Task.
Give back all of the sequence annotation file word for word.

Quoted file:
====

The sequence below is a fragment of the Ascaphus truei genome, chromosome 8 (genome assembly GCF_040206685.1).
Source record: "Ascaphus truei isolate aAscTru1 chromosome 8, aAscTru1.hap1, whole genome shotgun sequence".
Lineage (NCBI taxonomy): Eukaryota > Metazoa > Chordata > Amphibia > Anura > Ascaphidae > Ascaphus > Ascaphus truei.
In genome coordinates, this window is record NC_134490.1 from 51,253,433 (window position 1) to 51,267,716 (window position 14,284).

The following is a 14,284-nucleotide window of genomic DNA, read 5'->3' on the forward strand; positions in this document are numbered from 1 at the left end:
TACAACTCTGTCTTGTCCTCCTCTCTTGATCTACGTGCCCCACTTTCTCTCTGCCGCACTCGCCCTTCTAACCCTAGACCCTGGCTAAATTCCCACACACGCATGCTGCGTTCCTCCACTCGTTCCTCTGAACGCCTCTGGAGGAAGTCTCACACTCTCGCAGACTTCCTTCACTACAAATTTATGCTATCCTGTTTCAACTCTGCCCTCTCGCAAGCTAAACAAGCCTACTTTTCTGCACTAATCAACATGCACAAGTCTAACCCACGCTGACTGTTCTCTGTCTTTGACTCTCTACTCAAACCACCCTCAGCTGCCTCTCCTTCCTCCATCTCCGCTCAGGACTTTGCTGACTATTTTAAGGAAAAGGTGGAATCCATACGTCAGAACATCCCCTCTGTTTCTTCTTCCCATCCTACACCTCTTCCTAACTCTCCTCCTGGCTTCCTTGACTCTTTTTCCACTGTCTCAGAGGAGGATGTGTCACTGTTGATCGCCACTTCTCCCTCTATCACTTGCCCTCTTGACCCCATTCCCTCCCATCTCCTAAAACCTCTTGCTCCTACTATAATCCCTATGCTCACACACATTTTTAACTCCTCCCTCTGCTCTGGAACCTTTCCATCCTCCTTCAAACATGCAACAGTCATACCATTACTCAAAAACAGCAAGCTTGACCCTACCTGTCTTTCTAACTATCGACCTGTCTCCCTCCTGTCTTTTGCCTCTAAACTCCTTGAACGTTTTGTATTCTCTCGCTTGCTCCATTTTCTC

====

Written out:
The sequence below is a fragment of the Ascaphus truei genome, chromosome 8 (genome assembly GCF_040206685.1).
Source record: "Ascaphus truei isolate aAscTru1 chromosome 8, aAscTru1.hap1, whole genome shotgun sequence".
Lineage (NCBI taxonomy): Eukaryota > Metazoa > Chordata > Amphibia > Anura > Ascaphidae > Ascaphus > Ascaphus truei.
In genome coordinates, this window is record NC_134490.1 from 51,253,433 (window position 1) to 51,267,716 (window position 14,284).

The following is a 14,284-nucleotide window of genomic DNA, read 5'->3' on the forward strand; positions in this document are numbered from 1 at the left end:
TACAACTCTGTCTTGTCCTCCTCTCTTGATCTACGTGCCCCACTTTCTCTCTGCCGCACTCGCCCTTCTAACCCTAGACCCTGGCTAAATTCCCACACACGCATGCTGCGTTCCTCCACTCGTTCCTCTGAACGCCTCTGGAGGAAGTCTCACACTCTCGCAGACTTCCTTCACTACAAATTTATGCTATCCTGTTTCAACTCTGCCCTCTCGCAAGCTAAACAAGCCTACTTTTCTGCACTAATCAACATGCACAAGTCTAACCCACGCTGACTGTTCTCTGTCTTTGACTCTCTACTCAAACCACCCTCAGCTGCCTCTCCTTCCTCCATCTCCGCTCAGGACTTTGCTGACTATTTTAAGGAAAAGGTGGAATCCATACGTCAGAACATCCCCTCTGTTTCTTCTTCCCATCCTACACCTCTTCCTAACTCTCCTCCTGGCTTCCTTGACTCTTTTTCCACTGTCTCAGAGGAGGATGTGTCACTGTTGATCGCCACTTCTCCCTCTATCACTTGCCCTCTTGACCCCATTCCCTCCCATCTCCTAAAACCTCTTGCTCCTACTATAATCCCTATGCTCACACACATTTTTAACTCCTCCCTCTGCTCTGGAACCTTTCCATCCTCCTTCAAACATGCAACAGTCATACCATTACTCAAAAACAGCAAGCTTGACCCTACCTGTCTTTCTAACTATCGACCTGTCTCCCTCCTGTCTTTTGCCTCTAAACTCCTTGAACGTTTTGTATTCTCTCGCTTGCTCCATTTTCTC